The conference Linguistic dominance and inequality was hosted by the Department of Language and Linguistics, Malmö University, November 15-16, 2017, and attracted many interesting national and international researchers in the fields: (Programme & Abstracts. Co-organizers Maria Wiktorsson, Teresa Tomasevic and Karina Vamling.
Many societies today are increasingly multilingual and more knowledge about multilingual urban areas is needed to contribute to sustainable societal development, counteract exclusion and alienation, and encourage democratic engagement. Widening participation is necessary to make higher education institutions reflect the population at large and create quality in higher education through diversity, and issues of how linguistic dominance and inequality may affect access to and achievement in higher education are therefore highly relevant. In a globalized world, local languages are ‘competing’ with English in both academic and corporate contexts, and this situation can affect communicative quality and equality and may influence the future development of local languages.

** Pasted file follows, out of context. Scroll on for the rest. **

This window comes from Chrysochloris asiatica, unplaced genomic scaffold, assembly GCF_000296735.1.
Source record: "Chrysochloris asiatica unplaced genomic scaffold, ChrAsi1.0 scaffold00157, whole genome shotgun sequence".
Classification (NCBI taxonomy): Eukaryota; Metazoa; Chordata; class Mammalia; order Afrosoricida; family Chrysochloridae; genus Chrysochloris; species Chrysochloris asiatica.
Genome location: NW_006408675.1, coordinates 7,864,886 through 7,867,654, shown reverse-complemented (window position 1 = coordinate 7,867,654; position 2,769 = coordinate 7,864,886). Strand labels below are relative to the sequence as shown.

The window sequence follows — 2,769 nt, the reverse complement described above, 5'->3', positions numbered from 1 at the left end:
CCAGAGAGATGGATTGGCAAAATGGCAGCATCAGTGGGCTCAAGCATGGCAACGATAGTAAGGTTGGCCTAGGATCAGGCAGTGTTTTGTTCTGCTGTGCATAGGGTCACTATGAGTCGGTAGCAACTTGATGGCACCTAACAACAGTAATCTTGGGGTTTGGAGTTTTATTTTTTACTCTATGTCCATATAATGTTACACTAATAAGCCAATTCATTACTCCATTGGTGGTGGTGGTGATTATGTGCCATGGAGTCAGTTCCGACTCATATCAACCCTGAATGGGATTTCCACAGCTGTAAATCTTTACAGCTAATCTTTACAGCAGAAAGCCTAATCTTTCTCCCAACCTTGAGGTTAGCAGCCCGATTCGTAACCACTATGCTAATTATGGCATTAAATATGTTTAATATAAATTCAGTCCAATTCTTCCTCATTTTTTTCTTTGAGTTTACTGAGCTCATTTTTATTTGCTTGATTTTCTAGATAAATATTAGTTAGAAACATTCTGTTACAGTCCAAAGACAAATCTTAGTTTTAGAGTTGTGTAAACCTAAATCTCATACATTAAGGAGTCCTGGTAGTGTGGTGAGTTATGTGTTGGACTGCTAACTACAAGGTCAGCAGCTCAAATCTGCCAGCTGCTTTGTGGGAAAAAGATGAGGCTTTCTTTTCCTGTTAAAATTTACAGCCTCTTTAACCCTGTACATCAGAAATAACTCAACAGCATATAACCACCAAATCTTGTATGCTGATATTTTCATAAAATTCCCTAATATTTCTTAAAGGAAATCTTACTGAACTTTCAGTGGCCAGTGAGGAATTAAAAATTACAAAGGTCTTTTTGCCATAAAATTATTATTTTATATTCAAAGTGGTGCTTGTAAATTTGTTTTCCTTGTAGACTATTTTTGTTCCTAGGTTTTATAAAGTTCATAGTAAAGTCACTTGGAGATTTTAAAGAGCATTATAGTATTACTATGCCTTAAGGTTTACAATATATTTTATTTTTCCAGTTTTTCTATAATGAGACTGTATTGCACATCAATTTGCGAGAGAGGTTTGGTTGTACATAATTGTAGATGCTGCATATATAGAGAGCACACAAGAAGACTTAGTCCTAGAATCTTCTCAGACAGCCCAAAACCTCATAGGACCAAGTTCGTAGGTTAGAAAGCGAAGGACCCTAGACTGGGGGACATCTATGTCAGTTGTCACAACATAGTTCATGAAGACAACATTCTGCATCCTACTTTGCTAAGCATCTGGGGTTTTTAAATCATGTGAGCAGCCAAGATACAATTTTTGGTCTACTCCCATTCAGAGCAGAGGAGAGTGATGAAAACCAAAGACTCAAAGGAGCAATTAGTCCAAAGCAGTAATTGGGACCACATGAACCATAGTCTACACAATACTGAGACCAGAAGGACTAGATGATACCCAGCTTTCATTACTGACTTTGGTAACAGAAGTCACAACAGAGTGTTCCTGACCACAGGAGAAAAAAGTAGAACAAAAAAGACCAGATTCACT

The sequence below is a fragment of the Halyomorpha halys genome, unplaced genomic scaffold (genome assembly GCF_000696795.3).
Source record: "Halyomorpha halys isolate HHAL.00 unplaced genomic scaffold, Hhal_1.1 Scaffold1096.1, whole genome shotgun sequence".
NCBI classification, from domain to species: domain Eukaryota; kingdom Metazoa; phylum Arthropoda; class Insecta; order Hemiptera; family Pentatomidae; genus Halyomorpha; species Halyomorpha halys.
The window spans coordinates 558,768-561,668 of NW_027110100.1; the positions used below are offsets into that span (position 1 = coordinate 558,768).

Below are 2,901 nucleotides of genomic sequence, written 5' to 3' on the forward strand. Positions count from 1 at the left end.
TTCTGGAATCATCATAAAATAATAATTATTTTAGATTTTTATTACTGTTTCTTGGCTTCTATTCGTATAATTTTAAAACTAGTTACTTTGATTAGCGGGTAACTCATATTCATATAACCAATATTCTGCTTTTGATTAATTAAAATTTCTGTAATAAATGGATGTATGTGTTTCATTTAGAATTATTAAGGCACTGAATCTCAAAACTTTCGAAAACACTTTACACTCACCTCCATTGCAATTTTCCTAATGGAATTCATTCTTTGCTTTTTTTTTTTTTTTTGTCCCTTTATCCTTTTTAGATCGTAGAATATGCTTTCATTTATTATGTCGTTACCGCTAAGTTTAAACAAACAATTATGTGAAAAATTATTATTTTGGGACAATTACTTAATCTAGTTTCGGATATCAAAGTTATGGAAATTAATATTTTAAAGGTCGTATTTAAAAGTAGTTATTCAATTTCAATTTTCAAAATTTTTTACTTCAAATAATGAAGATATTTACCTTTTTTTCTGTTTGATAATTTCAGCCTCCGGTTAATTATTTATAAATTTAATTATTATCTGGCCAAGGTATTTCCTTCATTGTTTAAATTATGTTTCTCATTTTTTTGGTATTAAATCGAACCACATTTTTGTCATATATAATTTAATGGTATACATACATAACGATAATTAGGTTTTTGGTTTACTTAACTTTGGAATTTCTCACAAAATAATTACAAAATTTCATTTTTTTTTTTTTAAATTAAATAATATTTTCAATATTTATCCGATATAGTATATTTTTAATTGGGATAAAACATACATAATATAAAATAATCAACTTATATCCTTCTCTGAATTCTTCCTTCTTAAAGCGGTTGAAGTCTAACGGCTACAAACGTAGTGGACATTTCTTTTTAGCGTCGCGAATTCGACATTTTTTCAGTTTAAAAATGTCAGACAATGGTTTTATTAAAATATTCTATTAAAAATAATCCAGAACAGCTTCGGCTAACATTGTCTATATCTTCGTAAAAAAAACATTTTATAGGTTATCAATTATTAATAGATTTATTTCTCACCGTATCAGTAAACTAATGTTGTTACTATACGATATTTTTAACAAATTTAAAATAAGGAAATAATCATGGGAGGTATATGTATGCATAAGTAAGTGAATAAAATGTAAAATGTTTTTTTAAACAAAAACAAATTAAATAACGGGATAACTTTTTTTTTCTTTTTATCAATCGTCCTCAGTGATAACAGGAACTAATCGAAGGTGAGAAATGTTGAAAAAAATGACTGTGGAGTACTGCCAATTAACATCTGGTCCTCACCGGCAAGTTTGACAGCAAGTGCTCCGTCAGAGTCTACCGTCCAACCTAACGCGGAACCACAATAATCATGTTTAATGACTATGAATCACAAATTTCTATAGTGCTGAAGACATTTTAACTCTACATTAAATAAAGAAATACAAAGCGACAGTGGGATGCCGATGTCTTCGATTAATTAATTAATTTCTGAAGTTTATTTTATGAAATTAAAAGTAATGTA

The theme of the conference is topical in the highly multilingual city of Malmö. In the introduction to the conference I talked about the top 10 languages in major urban areas in Sweden (on the basis of statistics from Skolverket and SCB, academic year 2016/2017).
Greater Malmö (Pop: 717,000, 25,534*)
1 Arabic – 27%, 2 Danish – 6%, 3 English – 6% , 4 Albanian, 5 Bosnian, 6 Polish, 7 Spanish, 8 Somali, 9 Dari, 10 Turkish.
Greater Gothenburg (Pop: 1,009,000, 29,497*)
1 Arabic – 17%, 2 Somali – 10%, 3 English – 7%, 4 Persian, 5 Bosnian, 6 Spanish, 7 Turkish, 8 Polish, 9 Dari, 10 Serbian.
Greater Stockholm (Pop: 2,990,000, 76,077*)
1 Arabic – 18%, 2 Spanish – 9%, 3 English – 8%, 4 Turkish, 5 Somali, 6 Polish, 7 Finnish, 8 Russian, 9 Persian, 10 Tigrinja,
*Total number of school children entitled to additional classes in other languages than Swedish.
Karina Vamling: Malmös språkliga landskap (The linguistic landscape of the city of Malmö (in Swedish).